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Those over the age of 55 are increasingly likely to embrace age-appropriate fi tness


FITNESS FOR LATER LIFE Louise Kennedy, consultant


F ✪ FOR FURTHER INFORMATION


itness is becoming more personal. It’s not just about personal training, but about activities that


are tailored to people’s daily routines and lifestyles, their specifi c fi tness goals, preferences, abilities – and age. Older people want to feel young at


heart, but also recognise the age-related health issues they must deal with: weight maintenance, cancer and heart disease risks, balance and mobility issues and so on. Today, 80 per cent of those aged 55 and over say they would like to be able to monitor their own health more effectively. They are increasingly likely to embrace


age-appropriate fi tness activities that help them improve the


quality of their later years and distance themselves from a wide range of negative age-related stereotypes. Older people are also becoming more socially engaged on and offl ine, with leisure and fi tness activities increasingly seen as a social outlet, enhancing emotional wellbeing. In the future, we’re likely to see more gyms launching tailored, age-specifi c activities to appeal to the growing generation of fi t over-55s.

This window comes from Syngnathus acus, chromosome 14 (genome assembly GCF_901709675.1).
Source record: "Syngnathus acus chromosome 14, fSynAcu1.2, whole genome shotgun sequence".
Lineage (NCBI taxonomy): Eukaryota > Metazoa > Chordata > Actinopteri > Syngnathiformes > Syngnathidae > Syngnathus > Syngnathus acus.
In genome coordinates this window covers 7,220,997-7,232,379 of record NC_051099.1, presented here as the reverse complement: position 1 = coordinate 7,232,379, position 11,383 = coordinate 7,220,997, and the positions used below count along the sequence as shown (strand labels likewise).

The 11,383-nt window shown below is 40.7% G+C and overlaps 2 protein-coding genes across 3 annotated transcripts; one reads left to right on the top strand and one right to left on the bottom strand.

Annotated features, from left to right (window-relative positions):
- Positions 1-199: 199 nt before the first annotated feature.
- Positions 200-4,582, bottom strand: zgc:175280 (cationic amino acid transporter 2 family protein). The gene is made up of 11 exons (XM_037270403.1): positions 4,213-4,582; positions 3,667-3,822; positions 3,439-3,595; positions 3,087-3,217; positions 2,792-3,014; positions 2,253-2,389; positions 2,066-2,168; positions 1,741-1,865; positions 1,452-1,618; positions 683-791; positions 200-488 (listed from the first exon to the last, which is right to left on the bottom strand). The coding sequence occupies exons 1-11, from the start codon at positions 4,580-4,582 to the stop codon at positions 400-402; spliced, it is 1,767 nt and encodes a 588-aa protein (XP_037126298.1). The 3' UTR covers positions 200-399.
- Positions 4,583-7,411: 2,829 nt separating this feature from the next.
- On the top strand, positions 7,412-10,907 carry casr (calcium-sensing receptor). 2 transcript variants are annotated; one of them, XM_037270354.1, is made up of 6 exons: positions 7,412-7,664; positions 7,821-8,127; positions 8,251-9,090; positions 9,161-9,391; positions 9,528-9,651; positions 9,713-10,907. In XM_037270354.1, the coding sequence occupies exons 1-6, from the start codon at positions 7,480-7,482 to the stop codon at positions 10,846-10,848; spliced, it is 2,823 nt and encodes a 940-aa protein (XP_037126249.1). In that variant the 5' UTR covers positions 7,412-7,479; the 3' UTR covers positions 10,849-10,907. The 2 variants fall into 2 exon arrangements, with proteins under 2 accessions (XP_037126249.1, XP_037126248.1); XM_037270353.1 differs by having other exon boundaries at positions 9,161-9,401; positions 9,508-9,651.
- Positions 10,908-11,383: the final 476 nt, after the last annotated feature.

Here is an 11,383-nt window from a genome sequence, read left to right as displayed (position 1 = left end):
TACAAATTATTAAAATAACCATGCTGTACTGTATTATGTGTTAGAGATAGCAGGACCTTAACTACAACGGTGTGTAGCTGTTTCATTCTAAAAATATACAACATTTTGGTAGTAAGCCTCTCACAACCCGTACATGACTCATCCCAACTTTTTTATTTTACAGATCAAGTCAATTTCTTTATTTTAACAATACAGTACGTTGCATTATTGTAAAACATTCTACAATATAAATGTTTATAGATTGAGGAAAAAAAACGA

The Futures Company is a leading strategic insight and innovation consultancy, with particular expertise in futures and foresight work – exploring the future needs, motivations and behaviours of consumers, and the broader dynamics shaping the marketplace. The company has teams in the UK, US, Mexico, Brazil and Argentina and partnerships in China, India and Poland. WEB: www.thefuturescompany.com TWITTER: @FuturesCo


From Health Club Management Handbook 2013, p56


READ MORE ONLINE www.leisurehandbook.com CLICK HERE LEISURE HANDBOOK 2014 127


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